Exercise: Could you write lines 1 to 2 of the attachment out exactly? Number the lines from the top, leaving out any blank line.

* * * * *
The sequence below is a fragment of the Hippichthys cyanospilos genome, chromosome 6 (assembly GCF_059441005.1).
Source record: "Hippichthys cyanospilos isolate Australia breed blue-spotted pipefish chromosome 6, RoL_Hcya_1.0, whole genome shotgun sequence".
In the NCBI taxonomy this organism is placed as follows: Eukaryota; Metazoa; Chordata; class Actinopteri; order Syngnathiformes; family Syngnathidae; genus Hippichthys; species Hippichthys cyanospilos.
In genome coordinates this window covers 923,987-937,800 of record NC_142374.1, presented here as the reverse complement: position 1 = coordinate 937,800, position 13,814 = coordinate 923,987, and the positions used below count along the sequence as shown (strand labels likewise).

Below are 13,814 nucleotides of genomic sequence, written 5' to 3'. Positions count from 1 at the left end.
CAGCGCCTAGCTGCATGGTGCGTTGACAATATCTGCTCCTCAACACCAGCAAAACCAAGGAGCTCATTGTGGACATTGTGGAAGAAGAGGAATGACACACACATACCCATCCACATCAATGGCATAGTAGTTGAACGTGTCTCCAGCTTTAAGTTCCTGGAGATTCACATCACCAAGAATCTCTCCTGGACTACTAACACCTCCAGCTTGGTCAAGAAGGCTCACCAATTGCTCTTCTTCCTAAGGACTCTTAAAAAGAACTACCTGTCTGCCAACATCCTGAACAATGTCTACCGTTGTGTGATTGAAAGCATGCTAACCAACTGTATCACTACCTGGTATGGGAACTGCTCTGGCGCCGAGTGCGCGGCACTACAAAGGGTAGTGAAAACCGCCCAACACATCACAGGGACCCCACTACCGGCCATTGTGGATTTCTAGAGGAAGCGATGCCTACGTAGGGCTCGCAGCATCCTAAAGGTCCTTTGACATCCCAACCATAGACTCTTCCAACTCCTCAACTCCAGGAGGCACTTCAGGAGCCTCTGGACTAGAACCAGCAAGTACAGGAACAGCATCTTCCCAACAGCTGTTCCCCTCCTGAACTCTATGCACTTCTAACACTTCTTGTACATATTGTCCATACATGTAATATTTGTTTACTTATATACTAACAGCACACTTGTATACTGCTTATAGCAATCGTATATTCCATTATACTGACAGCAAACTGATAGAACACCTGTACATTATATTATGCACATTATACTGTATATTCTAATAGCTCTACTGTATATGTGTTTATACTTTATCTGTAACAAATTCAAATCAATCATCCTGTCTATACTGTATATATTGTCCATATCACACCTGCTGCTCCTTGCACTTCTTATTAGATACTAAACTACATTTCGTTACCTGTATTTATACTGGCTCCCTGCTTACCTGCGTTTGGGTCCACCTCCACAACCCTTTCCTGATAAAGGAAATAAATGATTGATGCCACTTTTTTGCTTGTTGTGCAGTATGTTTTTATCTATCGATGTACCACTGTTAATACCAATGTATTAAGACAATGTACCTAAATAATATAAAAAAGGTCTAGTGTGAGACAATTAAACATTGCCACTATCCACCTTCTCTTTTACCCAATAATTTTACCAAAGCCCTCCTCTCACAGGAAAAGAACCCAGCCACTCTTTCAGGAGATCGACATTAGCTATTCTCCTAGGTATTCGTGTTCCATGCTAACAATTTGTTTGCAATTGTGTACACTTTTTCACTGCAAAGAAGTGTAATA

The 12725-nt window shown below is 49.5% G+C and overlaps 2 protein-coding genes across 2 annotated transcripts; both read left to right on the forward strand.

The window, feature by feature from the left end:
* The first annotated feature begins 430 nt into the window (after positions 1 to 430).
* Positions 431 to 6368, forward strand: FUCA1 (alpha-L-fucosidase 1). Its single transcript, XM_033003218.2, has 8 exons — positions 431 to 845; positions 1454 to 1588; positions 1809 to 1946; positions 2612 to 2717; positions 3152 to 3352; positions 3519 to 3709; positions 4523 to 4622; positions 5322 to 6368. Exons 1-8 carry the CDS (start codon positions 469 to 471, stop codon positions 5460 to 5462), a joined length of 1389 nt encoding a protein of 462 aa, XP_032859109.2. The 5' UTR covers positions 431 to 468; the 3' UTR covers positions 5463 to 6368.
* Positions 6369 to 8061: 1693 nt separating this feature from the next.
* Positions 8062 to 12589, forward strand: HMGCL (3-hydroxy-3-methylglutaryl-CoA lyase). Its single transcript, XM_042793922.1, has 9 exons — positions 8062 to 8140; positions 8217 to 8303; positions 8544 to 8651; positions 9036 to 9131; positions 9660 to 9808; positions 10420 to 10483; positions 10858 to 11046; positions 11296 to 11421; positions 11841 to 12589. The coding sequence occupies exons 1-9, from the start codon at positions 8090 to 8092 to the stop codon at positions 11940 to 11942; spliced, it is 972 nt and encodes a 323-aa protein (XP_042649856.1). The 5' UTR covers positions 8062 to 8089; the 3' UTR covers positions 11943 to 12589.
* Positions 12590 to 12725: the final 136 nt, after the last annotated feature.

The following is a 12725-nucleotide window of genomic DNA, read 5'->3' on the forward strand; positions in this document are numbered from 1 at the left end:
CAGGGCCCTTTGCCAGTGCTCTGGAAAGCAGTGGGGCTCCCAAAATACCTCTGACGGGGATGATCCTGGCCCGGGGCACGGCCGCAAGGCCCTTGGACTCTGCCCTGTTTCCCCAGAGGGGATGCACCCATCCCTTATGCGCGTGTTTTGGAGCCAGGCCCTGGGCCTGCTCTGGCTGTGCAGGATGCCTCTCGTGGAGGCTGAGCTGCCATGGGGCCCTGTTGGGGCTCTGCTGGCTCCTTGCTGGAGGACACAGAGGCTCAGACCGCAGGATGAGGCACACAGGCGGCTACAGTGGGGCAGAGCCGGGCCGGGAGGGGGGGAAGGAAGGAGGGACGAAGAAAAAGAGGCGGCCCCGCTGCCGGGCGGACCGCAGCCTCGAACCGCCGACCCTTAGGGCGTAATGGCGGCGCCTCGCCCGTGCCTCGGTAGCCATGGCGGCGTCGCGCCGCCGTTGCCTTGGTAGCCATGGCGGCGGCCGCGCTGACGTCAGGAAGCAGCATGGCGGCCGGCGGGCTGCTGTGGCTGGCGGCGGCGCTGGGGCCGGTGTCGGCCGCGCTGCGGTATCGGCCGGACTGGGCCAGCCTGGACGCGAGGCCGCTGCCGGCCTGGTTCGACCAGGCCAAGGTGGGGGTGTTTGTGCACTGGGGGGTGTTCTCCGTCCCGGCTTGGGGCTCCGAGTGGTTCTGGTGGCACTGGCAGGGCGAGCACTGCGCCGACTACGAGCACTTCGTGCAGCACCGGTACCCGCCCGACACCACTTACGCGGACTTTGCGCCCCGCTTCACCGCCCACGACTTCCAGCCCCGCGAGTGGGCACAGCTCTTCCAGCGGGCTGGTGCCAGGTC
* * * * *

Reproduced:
The sequence below is a fragment of the Hippichthys cyanospilos genome, chromosome 6 (assembly GCF_059441005.1).
Source record: "Hippichthys cyanospilos isolate Australia breed blue-spotted pipefish chromosome 6, RoL_Hcya_1.0, whole genome shotgun sequence".